In Vitro Demonstration of the Heavy-Atom Effect for Photodynamic Therapy
mediaposted on 01.09.2004, 00:00 by Aoife Gorman, John Killoran, Caroline O'Shea, Tony Kenna, William M. Gallagher, Donal F. O'Shea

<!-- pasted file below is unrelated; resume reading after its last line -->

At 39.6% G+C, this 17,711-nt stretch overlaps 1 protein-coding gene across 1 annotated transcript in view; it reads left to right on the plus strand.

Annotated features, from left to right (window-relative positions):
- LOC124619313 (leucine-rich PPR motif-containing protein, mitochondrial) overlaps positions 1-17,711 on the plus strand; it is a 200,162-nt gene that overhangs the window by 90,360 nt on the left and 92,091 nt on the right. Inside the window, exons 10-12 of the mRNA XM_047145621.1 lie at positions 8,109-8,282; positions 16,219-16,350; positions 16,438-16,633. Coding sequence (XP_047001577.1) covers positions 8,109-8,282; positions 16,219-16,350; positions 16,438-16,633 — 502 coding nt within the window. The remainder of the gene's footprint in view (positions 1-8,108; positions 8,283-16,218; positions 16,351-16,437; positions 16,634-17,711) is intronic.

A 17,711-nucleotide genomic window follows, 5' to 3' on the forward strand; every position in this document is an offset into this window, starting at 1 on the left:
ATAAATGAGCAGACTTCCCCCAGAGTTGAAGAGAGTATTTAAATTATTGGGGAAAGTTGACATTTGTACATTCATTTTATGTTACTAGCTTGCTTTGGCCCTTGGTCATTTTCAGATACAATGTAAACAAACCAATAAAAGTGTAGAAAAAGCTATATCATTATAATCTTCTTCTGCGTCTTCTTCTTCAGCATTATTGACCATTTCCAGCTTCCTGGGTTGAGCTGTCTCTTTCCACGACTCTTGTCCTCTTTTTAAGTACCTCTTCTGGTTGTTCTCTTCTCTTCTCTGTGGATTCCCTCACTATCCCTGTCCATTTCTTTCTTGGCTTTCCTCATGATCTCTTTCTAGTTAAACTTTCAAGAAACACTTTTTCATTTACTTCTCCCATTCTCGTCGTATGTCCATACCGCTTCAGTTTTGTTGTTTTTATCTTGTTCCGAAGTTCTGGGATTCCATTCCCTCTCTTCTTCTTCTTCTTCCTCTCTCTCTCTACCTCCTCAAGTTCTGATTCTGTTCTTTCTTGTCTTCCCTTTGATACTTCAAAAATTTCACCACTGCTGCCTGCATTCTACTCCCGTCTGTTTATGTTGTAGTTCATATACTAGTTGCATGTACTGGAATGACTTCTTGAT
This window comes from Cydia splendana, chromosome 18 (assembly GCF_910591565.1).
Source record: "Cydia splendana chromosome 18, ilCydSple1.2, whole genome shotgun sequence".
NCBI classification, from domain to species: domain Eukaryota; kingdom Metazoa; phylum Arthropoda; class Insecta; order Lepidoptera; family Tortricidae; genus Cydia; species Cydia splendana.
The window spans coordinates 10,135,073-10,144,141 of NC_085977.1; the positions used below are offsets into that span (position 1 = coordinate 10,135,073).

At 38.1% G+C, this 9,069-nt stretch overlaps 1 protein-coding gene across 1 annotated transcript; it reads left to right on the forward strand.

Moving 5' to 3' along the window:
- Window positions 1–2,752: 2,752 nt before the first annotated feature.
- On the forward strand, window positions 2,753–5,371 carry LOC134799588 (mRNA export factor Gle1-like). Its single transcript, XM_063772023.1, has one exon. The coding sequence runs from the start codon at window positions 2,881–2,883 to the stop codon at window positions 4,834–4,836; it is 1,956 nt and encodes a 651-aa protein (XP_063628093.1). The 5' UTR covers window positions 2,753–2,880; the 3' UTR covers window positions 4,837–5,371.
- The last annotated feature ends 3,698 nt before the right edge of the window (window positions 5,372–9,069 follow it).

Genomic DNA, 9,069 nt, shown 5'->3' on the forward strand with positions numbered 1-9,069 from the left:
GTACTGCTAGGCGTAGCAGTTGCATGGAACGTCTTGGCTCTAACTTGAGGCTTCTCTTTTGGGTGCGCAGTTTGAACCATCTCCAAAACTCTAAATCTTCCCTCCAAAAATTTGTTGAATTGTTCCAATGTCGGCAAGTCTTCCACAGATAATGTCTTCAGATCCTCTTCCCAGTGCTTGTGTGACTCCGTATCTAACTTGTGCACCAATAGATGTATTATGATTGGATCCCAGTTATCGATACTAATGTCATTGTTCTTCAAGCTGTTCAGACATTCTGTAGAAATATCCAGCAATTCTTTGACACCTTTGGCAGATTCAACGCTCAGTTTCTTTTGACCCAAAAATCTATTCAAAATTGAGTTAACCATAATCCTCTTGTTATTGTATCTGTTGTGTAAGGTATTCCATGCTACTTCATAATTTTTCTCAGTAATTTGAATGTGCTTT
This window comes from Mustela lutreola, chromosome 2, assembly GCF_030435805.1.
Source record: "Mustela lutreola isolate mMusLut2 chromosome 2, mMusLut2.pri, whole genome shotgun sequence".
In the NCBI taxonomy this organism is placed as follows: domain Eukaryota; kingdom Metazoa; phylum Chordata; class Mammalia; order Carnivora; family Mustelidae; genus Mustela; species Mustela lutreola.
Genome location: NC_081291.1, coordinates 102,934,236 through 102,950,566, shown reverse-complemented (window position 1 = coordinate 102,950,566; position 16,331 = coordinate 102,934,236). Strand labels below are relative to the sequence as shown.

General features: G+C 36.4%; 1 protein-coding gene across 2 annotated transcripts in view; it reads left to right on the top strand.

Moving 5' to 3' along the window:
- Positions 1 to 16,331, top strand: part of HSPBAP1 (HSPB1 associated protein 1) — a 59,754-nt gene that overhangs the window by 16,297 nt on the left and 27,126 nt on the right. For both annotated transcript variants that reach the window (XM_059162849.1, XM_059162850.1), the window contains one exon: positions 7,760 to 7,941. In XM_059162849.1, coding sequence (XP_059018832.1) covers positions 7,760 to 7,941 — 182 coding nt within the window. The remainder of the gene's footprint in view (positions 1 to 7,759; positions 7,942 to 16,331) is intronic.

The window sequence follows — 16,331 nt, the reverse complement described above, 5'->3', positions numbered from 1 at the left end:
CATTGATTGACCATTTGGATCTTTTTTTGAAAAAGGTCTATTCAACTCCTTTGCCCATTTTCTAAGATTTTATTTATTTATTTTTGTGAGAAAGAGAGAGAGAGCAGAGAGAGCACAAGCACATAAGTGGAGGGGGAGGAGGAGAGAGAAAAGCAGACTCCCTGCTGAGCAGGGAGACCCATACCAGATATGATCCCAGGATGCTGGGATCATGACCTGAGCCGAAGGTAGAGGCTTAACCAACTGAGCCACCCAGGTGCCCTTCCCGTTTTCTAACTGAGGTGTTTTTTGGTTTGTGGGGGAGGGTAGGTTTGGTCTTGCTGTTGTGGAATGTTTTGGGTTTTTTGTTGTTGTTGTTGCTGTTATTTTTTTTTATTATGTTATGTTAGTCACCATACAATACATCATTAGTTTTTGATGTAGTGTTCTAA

Photodynamic therapy (PDT) is an emerging treatment modality for a range of disease classes, both cancerous and noncancerous. This has brought about an active pursuit of new PDT agents that can be optimized for the unique set of photophysical characteristics that are required for a successful clinical agent. We now describe a totally new class of PDT agent, the BF2-chelated 3,5-diaryl-1H-pyrrol-2-yl-3,5-diarylpyrrol-2-ylideneamines (tetraarylazadipyrromethenes). Optimized synthetic procedures have been developed to facilitate the generation of an array of specifically substituted derivatives to demonstrate how control of key therapeutic parameters such as wavelength of maximum absorbance and singlet-oxygen generation can be achieved. Photosensitizer absorption maxima can be varied within the body's therapeutic window between 650 and 700 nm, with high extinction coefficients ranging from 75 000 to 85 000 M-1 cm-1. Photosensitizer singlet-oxygen generation level was modulated by the exploitation of the heavy-atom effect. An array of photosensitizers with and without bromine atom substituents gave rise to a series of compounds with varying singlet-oxygen generation profiles. X-ray structural evidence indicates that the substitution of the bromine atoms has not caused a planarity distortion of the photosensitizer. Comparative singlet-oxygen production levels of each photosensitizer versus two standards demonstrated a modulating effect on singlet-oxygen generation depending upon substituent patterns about the photosensitizer. Confocal laser scanning microscopy imaging of 18a in HeLa cervical carcinoma cells proved that the photosensitizer was exclusively localized to the cellular cytoplasm. In vitro light-induced toxicity assays in HeLa cervical carcinoma and MRC5-SV40 transformed fibroblast cancer cell lines confirmed that the heavy-atom effect is viable in a live cellular system and that it can be exploited to modulate assay efficacy. Direct comparison of the efficacy of the photosensitizers 18b and 19b, which only differ in molecular structure by the presence of two bromine atoms, illustrated an increase in efficacy of more than a 1000-fold in both cell lines. All photosensitizers have very low to nondeterminable dark toxicity in our assay system.